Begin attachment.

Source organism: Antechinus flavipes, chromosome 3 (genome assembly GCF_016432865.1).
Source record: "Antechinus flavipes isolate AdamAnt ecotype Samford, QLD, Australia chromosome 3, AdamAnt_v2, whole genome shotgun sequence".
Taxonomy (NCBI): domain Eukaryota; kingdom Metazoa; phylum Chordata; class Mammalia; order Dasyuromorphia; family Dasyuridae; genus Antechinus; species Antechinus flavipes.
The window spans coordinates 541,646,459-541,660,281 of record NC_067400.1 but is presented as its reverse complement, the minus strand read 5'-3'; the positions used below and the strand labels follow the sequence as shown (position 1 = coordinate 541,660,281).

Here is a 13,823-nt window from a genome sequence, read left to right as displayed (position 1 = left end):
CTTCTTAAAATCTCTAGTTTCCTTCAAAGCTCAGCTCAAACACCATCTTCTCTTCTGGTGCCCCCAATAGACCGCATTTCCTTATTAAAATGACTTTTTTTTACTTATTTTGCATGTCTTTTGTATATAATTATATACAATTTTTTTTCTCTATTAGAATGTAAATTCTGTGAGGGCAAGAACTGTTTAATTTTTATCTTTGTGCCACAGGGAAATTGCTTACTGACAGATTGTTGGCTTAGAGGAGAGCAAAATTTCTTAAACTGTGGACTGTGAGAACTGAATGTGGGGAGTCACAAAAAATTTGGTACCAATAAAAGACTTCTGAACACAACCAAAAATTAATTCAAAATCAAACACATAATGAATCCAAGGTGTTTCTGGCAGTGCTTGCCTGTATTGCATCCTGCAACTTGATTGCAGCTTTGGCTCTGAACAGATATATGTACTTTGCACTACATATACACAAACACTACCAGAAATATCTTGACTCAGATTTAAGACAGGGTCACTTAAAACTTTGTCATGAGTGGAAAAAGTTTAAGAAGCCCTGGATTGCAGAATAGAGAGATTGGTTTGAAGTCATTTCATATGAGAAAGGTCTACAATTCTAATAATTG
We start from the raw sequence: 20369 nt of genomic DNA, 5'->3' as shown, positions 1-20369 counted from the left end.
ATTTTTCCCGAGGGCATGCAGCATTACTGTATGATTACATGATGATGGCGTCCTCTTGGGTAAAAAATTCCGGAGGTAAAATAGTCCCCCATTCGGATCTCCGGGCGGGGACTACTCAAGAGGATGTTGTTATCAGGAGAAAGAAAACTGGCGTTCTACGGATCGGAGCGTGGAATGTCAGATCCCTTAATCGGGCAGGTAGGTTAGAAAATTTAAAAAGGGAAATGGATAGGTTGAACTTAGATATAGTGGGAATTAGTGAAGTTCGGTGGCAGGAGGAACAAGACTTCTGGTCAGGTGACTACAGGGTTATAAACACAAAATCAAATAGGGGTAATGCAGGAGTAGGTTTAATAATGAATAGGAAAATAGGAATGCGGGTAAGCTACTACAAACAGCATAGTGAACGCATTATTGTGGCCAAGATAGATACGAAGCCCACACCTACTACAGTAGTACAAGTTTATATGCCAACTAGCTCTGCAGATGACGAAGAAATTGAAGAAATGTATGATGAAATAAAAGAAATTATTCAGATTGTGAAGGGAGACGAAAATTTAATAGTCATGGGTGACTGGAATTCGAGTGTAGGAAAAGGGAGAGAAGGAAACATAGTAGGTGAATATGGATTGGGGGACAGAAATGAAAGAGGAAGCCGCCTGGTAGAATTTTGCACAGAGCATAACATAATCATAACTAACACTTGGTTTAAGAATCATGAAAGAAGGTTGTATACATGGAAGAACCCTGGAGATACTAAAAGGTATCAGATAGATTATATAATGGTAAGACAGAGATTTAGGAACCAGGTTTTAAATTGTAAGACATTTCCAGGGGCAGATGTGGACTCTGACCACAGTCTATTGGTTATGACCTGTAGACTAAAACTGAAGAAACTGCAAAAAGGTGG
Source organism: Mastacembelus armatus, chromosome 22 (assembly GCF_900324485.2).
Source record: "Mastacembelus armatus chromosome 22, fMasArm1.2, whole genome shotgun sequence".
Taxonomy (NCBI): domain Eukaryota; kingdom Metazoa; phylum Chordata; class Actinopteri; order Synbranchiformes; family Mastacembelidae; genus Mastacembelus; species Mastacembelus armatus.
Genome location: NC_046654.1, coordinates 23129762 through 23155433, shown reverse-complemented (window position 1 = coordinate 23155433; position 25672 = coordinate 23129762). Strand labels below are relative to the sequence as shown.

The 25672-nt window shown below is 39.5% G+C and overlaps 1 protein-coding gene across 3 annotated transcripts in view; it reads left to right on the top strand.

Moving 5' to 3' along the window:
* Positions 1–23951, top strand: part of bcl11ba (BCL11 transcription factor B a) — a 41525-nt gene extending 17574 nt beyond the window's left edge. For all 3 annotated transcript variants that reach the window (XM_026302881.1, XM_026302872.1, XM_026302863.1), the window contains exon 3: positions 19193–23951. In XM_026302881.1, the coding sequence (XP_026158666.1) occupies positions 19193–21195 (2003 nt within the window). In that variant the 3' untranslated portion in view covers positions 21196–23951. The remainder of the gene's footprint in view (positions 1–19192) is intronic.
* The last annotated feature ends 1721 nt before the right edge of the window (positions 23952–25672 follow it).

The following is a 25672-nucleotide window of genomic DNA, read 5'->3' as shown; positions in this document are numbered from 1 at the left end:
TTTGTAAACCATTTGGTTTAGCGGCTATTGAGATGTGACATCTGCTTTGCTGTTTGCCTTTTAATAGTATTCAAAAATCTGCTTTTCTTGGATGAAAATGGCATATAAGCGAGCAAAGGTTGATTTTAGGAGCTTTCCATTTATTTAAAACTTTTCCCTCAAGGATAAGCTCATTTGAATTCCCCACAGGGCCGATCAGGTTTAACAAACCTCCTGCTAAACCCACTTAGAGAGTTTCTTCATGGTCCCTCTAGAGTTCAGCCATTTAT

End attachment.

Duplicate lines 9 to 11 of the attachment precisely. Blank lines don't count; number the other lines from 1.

Source organism: Mastacembelus armatus, chromosome 22 (assembly GCF_900324485.2).
Source record: "Mastacembelus armatus chromosome 22, fMasArm1.2, whole genome shotgun sequence".
Taxonomy (NCBI): domain Eukaryota; kingdom Metazoa; phylum Chordata; class Actinopteri; order Synbranchiformes; family Mastacembelidae; genus Mastacembelus; species Mastacembelus armatus.